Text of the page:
Ken and Joan carried on as a duo for a while, before becoming engaged in a slightly more serious project with early music. Then in 1985/86 they formed a new band with bassist Michael Wakelin and keyboard player Dave Felmingham, occasionally being joined on vocals by Carole Irwin. Reflecting their 'middle earth’ tendencies, the name 'Arkenstone’ was chosen, but after their second gig - a local version of Live Aid - so many former fans still referred to them as Stone Angel, that they decided to revert to the old title. Sadly, work commitments away from the area meant the band was short-lived. The next stage was to see a musical involvement with Broadland Theatre Group, which entailed the composition and performance of original material for various productions. Around the same time, an article had appeared in the magazine 'Record Collector’ with details of various privately released albums from the seventies, including the original Stone Angel LP. This was subsequently re-released on CD by Kissing Spell in 1994, alongside the previously unissued ’ live’ recording and the earlier Midwinter album. All of this led to a renewed interest in the band, not only in the UK but also in Europe and the Far East. 
With a handful of local traditional songs, some original compositions - some dating from the mid-eighties ensemble - and a few fresh ideas, the 'new’ Stone Angel re-formed in 2000, chiefly to record a new CD, 'East of the Sun’. This latest incarnation comprised of Ken and Joan Saul, Dave Felmingham, Andrew Smith, and a re-called Michael Wakelin. By the time the recording was finished, one of the additional musicians, oboe and cor anglais player Richard Danby, had become a permanent member of the band, while Michael’s work commitments necessitated a substitution on bass by young Robert Futter. More recently they have been joined by Jane Denny, contributing additional vocals and assorted percussion, and original seventies bass man Mick Burroughes. It is this line-up that produced the album, 'Lonely Waters’.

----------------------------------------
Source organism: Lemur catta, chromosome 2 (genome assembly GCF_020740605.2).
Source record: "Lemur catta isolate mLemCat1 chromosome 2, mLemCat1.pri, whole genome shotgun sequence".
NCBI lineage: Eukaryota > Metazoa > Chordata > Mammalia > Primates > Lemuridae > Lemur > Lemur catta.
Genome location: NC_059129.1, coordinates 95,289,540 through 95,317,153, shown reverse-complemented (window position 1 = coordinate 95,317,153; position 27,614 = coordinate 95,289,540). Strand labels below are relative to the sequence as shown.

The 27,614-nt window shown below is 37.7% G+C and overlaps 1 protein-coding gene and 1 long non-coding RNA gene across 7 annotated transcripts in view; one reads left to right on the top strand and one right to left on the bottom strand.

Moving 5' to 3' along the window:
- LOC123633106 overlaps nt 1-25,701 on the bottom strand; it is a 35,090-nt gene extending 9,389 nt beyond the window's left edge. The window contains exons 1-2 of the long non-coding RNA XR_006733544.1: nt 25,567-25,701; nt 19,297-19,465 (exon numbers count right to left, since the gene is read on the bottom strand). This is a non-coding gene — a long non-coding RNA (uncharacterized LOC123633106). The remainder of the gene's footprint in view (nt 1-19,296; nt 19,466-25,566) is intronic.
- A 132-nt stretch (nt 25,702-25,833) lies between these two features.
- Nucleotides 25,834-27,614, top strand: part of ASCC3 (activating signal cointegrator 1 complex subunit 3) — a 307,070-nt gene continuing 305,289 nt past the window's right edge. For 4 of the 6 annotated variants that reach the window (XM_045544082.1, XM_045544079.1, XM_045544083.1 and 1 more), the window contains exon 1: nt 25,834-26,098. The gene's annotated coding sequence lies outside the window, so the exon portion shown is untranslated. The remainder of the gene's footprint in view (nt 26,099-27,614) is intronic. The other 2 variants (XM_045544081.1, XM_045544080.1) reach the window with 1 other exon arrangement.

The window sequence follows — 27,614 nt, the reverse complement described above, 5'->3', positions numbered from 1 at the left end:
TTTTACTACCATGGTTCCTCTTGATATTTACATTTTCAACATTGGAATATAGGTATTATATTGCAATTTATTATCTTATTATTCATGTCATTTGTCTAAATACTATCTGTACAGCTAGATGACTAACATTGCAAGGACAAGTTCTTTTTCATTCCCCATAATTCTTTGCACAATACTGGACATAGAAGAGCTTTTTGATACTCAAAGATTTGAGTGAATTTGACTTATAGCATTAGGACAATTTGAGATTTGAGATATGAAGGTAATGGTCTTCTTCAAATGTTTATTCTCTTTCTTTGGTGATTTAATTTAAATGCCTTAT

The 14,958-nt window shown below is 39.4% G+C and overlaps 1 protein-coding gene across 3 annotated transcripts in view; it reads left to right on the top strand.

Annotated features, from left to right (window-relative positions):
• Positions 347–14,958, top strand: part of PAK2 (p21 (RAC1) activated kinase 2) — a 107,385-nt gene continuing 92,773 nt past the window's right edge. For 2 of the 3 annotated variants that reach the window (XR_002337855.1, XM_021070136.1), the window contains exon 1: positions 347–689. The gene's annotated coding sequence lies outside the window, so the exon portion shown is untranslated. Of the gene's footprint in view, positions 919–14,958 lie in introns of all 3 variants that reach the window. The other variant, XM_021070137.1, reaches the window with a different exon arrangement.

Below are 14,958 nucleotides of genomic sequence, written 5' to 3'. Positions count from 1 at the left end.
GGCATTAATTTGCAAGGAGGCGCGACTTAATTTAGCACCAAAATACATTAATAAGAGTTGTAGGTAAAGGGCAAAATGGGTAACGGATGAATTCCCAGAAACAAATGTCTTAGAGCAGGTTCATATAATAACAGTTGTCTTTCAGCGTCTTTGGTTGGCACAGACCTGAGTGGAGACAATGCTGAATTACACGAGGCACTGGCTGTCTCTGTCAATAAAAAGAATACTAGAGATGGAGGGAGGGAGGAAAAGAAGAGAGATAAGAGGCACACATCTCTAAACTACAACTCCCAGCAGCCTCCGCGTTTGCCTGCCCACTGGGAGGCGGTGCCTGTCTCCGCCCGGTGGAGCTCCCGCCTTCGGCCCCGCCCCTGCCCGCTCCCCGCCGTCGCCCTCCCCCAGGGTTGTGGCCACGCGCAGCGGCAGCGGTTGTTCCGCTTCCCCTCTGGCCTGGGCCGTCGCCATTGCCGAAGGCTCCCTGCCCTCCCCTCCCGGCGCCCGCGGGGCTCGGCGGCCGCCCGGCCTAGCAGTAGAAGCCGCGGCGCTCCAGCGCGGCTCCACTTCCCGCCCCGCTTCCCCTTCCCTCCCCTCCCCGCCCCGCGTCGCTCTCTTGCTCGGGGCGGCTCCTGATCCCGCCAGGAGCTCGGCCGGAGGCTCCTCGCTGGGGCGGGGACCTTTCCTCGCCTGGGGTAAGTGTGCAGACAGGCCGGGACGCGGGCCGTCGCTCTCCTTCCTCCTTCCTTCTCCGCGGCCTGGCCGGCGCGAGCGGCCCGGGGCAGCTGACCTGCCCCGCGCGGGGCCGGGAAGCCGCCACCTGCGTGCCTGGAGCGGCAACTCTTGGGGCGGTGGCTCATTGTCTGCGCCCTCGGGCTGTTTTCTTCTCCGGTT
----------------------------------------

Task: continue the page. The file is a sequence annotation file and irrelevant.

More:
Sadly, Richard Danby died in tragic circumstances just as the recording of “Lonely Waters” was nearing its completion. His contribution to the band was greatly missed, but it was decided not to try and replace him, and the album was dedicated to his memory. Due to other commitments, Mick left shortly after the album was released. The vacancy on bass was filled by long-time friend and associate, Geoff Hurrell. 


Work then began on another rather different and exacting project with Broadlands Theatre Group – an epic community production of “Green Man”. After much deliberation and a few drinks in that other-worldly time between Christmas and New Year, ideas were made material. Pip Sessions wrote the script and the band wrote songs and arranged and adapted traditional material. In October 2005 “Green Man – a pageant of ancient mysteries” was performed for two nights in Filby Church with Stone Angel playing live in the context of the play. Soon after this, the CD “Circle of Leaves” was produced – all the music from “Green Man” linked together with words from the drama. It was a moment never to be forgotten, when the whole cast was recorded for the final track “The Promise”. A concert version was later put together and premiered again in Filby Church. 

November 2009 saw Stone Angel celebrate their 35th anniversary with a concert at the Assembly House in Norwich. It was good to see fans and friends, old and new, from around the country – and indeed, the world – gather for this landmark occasion. Since then, Jane has departed for work and family reasons, leaving the remaining five-piece ensemble to record and release another new CD “Between the Water and the Sky”. Most recently, the band celebrated their 40th anniversary with a short tour and another concert at the Assembly House in Norwich. Currently (2015) they mark the 40th anniversary of the release of the original Stone Angel album, recorded in February 1975. The story continues…..